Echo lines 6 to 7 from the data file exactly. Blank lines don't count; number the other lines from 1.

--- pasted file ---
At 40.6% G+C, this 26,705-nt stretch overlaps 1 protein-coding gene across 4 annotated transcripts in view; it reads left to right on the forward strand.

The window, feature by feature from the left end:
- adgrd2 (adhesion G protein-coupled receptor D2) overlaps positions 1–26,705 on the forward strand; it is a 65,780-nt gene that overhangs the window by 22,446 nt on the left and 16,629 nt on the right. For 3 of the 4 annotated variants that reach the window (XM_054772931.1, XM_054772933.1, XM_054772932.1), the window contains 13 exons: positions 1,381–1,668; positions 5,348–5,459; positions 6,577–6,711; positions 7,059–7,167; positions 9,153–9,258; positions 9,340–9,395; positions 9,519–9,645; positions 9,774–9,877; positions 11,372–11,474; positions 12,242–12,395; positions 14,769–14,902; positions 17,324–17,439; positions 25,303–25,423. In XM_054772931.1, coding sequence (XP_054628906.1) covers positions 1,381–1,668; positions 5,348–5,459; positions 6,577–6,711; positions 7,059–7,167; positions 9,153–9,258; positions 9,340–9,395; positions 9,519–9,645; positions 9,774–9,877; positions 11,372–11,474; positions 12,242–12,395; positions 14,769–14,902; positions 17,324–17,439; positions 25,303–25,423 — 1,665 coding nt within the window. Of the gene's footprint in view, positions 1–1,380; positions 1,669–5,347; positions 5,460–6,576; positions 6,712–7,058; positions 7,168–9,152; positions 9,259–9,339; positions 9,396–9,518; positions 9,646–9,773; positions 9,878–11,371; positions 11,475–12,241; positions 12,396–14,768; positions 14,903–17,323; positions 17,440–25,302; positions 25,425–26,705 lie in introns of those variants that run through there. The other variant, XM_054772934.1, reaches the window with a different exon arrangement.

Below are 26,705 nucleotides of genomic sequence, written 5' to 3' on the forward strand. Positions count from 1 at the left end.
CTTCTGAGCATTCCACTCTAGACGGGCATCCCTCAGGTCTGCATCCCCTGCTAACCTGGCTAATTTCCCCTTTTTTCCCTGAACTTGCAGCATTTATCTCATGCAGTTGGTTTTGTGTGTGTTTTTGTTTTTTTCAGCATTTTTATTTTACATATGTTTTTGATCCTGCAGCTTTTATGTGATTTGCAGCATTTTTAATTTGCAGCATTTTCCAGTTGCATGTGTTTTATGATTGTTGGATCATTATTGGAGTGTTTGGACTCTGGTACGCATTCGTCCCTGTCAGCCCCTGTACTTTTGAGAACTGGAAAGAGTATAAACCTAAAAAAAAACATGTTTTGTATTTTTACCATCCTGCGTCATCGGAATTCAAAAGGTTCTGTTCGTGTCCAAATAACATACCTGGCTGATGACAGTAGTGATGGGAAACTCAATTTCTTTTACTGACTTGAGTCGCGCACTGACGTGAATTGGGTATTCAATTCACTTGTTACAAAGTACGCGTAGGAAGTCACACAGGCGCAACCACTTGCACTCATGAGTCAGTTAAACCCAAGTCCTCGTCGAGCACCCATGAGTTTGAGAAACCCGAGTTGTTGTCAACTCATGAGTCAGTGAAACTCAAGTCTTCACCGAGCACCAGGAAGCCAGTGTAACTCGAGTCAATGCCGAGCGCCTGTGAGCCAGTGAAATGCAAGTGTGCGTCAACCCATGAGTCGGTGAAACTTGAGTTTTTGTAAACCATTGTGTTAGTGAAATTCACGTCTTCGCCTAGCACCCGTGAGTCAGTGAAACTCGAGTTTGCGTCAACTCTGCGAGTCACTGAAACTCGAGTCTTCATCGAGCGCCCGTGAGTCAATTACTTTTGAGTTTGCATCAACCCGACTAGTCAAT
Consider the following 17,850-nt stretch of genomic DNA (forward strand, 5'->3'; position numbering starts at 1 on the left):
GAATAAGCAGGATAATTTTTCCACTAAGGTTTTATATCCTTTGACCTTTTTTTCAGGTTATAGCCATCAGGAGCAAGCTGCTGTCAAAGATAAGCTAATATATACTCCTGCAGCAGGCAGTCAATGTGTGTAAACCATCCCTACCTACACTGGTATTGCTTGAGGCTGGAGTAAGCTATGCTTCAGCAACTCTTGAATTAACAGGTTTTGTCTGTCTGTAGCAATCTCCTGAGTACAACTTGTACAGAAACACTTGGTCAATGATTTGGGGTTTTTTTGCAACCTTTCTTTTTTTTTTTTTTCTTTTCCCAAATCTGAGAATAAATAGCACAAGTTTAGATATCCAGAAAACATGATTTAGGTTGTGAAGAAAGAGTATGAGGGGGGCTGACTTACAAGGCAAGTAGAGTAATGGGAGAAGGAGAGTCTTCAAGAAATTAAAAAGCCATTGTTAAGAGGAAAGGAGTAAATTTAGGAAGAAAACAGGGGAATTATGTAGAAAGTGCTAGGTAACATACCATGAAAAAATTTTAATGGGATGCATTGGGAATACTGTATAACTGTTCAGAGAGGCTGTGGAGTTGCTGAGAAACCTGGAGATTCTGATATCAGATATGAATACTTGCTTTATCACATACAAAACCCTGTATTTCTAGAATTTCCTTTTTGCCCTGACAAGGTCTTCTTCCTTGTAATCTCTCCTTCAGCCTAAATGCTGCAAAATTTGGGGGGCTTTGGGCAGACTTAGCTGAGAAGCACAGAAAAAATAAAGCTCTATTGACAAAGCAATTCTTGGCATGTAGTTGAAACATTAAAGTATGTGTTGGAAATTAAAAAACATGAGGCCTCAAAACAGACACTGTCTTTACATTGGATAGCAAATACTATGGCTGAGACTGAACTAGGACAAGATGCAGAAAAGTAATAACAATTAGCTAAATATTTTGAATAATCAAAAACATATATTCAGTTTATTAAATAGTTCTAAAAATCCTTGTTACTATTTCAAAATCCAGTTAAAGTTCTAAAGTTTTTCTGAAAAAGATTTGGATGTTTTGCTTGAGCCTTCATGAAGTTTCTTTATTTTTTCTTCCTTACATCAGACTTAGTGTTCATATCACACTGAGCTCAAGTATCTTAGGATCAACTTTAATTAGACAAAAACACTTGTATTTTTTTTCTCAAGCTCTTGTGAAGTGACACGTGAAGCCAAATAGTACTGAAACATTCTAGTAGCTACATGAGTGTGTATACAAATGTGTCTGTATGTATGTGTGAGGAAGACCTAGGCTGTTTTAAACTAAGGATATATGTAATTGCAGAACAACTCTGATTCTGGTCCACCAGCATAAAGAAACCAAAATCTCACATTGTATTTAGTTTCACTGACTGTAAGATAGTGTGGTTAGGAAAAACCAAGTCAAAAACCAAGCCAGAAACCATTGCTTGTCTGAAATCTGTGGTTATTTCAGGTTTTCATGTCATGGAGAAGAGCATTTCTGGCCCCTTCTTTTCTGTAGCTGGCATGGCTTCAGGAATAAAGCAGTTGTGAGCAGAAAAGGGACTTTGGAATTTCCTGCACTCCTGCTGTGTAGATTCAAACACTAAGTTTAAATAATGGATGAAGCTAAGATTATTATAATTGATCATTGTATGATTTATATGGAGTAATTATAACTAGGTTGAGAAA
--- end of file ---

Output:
Consider the following 17,850-nt stretch of genomic DNA (forward strand, 5'->3'; position numbering starts at 1 on the left):
GAATAAGCAGGATAATTTTTCCACTAAGGTTTTATATCCTTTGACCTTTTTTTCAGGTTATAGCCATCAGGAGCAAGCTGCTGTCAAAGATAAGCTAATATATACTCCTGCAGCAGGCAGTCAATGTGTGTAAACCATCCCTACCTACACTGGTATTGCTTGAGGCTGGAGTAAGCTATGCTTCAGCAACTCTTGAATTAACAGGTTTTGTCTGTCTGTAGCAATCTCCTGAGTACAACTTGTACAGAAACACTTGGTCAATGATTTGGGGTTTTTTTGCAACCTTTCTTTTTTTTTTTTTTCTTTTCCCAAATCTGAGAATAAATAGCACAAGTTTAGATATCCAGAAAACATGATTTAGGTTGTGAAGAAAGAGTATGAGGGGGGCTGACTTACAAGGCAAGTAGAGTAATGGGAGAAGGAGAGTCTTCAAGAAATTAAAAAGCCATTGTTAAGAGGAAAGGAGTAAATTTAGGAAGAAAACAGGGGAATTATGTAGAAAGTGCTAGGTAACATACCATGAAAAAATTTTAATGGGATGCATTGGGAATACTGTATAACTGTTCAGAGAGGCTGTGGAGTTGCTGAGAAACCTGGAGATTCTGATATCAGATATGAATACTTGCTTTATCACATACAAAACCCTGTATTTCTAGAATTTCCTTTTTGCCCTGACAAGGTCTTCTTCCTTGTAATCTCTCCTTCAGCCTAAATGCTGCAAAATTTGGGGGGCTTTGGGCAGACTTAGCTGAGAAGCACAGAAAAAATAAAGCTCTATTGACAAAGCAATTCTTGGCATGTAGTTGAAACATTAAAGTATGTGTTGGAAATTAAAAAACATGAGGCCTCAAAACAGACACTGTCTTTACATTGGATAGCAAATACTATGGCTGAGACTGAACTAGGACAAGATGCAGAAAAGTAATAACAATTAGCTAAATATTTTGAATAATCAAAAACATATATTCAGTTTATTAAATAGTTCTAAAAATCCTTGTTACTATTTCAAAATCCAGTTAAAGTTCTAAAGTTTTTCTGAAAAAGATTTGGATGTTTTGCTTGAGCCTTCATGAAGTTTCTTTATTTTTTCTTCCTTACATCAGACTTAGTGTTCATATCACACTGAGCTCAAGTATCTTAGGATCAACTTTAATTAGACAAAAACACTTGTATTTTTTTTCTCAAGCTCTTGTGAAGTGACACGTGAAGCCAAATAGTACTGAAACATTCTAGTAGCTACATGAGTGTGTATACAAATGTGTCTGTATGTATGTGTGAGGAAGACCTAGGCTGTTTTAAACTAAGGATATATGTAATTGCAGAACAACTCTGATTCTGGTCCACCAGCATAAAGAAACCAAAATCTCACATTGTATTTAGTTTCACTGACTGTAAGATAGTGTGGTTAGGAAAAACCAAGTCAAAAACCAAGCCAGAAACCATTGCTTGTCTGAAATCTGTGGTTATTTCAGGTTTTCATGTCATGGAGAAGAGCATTTCTGGCCCCTTCTTTTCTGTAGCTGGCATGGCTTCAGGAATAAAGCAGTTGTGAGCAGAAAAGGGACTTTGGAATTTCCTGCACTCCTGCTGTGTAGATTCAAACACTAAGTTTAAATAATGGATGAAGCTAAGATTATTATAATTGATCATTGTATGATTTATATGGAGTAATTATAACTAGGTTGAGAAA